The Guppy is one of the most well-known and popular aquarium fish for both beginners and seasoned aquarists alike.
They add plenty of color to tanks, are peaceful, relatively cheap, and very easy to maintain.
In this article, we’ll be looking at everything about Guppies: how to care for them, their perfect diet, habitat and tank mates for them, how to breed them, and much more.
Before we dive in, have a look at the summary table below to see if this fish is for you.
Your Free Bonus: Download the complete Guppies guide and learn how to care for this fish, what to feed them and their tank needs.
|Color Form:||Every color imaginable|
|Lifespan:||Up to 2 years|
|Size:||0.6 – 2.4 inches|
|Minimum Tank Size:||5 gallons|
|Tank Set-Up:||Freshwater, plants, and substrate|
|Compatibility:||Other peaceful community fish|
Poecilia wingei (also known as an Endler Guppy) is also part of the Poeciliidae family and is closely related to the common Guppy (Poecilia reticulata). It is the Poecilia reticulatathat we’ll be discussing in this article.
There are almost 300 varieties of Guppies. They come in all different types of colors, sizes, and tail shapes.
Their name derives from Robert John Lechmere Guppy, who found them in Trinidad back in 1866. It was taken back to British Museum and given the name Girardinus guppii, by an Ichthyologist. Since then, the fish has undergone a few name changes, including Lebistes reticulatusand is now known as Poecilia reticulata.
They are also known by a few other common names such as The Millions Fish (because of their amazing breeding rate) and The Rainbow Fish (because of the wide variety of colors they come in).
As well as the beautiful color and active nature they bring to the tank, they have also been used in freshwaters in Asia to control the mosquito population; however, in some cases their release had a negative impact on the native fish populations.
Guppies are peaceful fish that like to be kept in groups. They’re active swimmers and pretty much move around all the time.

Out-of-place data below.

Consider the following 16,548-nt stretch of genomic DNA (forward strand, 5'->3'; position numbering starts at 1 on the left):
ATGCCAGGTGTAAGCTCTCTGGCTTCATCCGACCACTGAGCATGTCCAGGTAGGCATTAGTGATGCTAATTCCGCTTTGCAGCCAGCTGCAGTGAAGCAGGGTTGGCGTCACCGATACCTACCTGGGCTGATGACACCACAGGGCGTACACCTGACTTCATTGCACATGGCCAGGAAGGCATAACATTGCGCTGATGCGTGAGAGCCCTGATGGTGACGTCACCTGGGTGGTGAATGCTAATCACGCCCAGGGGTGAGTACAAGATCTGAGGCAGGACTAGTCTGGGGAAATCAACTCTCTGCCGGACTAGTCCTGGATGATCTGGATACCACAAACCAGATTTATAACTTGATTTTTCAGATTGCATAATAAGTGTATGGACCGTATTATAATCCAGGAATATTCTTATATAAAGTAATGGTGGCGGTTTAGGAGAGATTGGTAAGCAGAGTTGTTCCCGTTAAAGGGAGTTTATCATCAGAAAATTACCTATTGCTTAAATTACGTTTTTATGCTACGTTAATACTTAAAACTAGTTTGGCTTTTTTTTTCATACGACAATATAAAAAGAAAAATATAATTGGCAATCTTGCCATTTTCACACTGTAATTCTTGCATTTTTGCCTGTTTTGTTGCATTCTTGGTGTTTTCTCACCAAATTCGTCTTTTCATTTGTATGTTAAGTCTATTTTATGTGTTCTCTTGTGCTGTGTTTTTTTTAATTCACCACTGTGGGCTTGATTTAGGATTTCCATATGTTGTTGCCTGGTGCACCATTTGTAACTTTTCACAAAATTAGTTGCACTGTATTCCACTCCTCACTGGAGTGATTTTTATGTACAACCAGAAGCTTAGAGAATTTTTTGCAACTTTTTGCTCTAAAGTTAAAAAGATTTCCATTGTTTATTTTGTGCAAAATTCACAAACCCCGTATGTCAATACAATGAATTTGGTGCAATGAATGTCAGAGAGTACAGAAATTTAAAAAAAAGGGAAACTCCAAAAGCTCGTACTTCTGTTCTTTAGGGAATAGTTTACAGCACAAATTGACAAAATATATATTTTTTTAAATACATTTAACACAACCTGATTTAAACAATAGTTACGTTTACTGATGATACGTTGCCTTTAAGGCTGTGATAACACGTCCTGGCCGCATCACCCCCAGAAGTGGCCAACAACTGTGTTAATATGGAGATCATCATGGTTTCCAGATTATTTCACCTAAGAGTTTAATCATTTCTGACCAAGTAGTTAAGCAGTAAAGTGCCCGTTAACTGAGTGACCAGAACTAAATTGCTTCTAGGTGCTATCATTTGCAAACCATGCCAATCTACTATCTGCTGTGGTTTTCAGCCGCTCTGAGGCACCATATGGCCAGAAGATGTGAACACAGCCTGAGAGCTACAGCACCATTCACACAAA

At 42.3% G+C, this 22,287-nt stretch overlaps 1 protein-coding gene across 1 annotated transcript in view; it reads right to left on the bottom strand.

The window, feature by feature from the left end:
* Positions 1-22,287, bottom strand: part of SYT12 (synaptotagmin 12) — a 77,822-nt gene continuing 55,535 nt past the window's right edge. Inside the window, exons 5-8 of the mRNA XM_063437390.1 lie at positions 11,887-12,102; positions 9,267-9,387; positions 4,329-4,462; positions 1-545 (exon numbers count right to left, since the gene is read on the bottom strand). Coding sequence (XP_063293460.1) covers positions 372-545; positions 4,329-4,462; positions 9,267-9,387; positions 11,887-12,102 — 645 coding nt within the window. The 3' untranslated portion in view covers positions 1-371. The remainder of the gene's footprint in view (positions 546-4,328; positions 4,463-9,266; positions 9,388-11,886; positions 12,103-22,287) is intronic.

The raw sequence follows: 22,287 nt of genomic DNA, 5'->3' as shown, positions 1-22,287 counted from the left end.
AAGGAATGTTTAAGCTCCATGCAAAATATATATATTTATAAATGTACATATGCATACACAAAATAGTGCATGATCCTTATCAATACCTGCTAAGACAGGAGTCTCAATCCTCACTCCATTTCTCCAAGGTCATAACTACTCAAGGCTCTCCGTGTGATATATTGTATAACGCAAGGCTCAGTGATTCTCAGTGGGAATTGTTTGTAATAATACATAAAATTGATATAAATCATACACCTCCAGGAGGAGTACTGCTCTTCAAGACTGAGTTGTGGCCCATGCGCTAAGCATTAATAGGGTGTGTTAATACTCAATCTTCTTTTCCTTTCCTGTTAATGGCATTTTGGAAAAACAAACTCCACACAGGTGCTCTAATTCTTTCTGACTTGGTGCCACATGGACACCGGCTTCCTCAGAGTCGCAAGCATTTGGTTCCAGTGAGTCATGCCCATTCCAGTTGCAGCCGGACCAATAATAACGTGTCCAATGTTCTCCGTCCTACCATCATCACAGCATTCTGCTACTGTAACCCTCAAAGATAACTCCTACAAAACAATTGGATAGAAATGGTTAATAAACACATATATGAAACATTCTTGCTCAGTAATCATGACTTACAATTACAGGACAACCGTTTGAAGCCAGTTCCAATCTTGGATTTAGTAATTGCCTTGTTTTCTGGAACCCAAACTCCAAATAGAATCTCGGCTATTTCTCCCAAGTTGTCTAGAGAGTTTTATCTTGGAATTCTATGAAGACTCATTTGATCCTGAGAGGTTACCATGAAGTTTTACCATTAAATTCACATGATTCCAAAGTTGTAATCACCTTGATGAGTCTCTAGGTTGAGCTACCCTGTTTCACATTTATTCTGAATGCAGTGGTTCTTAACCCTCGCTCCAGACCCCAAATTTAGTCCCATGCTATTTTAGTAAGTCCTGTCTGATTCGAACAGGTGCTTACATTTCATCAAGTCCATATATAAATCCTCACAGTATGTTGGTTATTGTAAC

You’ll often see the males chasing the females trying to impress them by wiggling their fins.
If your fish are constantly hiding, it could be an indication that they are stressed or ill.
Where to Buy Guppies
Appearance of Guppies
As we’ve already mentioned, Guppies come in many different colors and sizes, with different shaped tails too.
In the wild, females are typically grey and males have colorful stripes, spots, or splashes in a wide range of colors. There are so many aquarium varieties due to breeders creating new strains with brighter colors and more patterns on their bodies and tails; even today, there are still new varieties being introduced.
Males are typically smaller than females, averaging between 0.6-1.4 inches, whereas females are around 1.2-2.4 inches long.
These fish are sexually dimorphic, which means you can tell the males from the females just by looking at them. We’ll discuss more on how to do this in the breeding section.
These fish come in almost every color imaginable, which is where they get the nickname ‘Rainbow Fish’ from.
They are normally a paler color on the top and upper half of the body, and the rear part is usually a brighter, more vivid color.
Some varieties can also look metallic. They have iridophores which are cells that don’t have color, and reflect light which creates an iridescent effect.
Some are solid in color; others have a pattern over their main body color. Examples include:
- Cobra: vertical barring and rosettes.
- Snakeskin: chain-link pattern and rosettes.
- Tuxedo: front and back half and two different colors.
Again, the tail can also be either a solid color or patterned. Here are some examples:
- Grass: tiny dots which look like grass.
- Lace: fine web-like pattern.
- Leopard: spots that look like leopard spots.
- Mosaic: irregular spots that connect to each other.
You’ll find a wide variety of tail shapes too including:
- Triangular shaped
- Sword-shaped (double, top sword, and bottom sword)
- Flag shaped
- Spade shaped
- Spear shaped
Ideal Habitat and Tank Conditions
Their natural habitat is in the warm freshwaters of South America, so it’s important to replicate these conditions into your tank to provide them with the most natural environment possible.
As with any fish tank, you always need to make sure that the tank is set up correctly, and that the water is properly cycled. This ensures you have the appropriate bacteria’s which will convert harmful compounds into less harmful ones.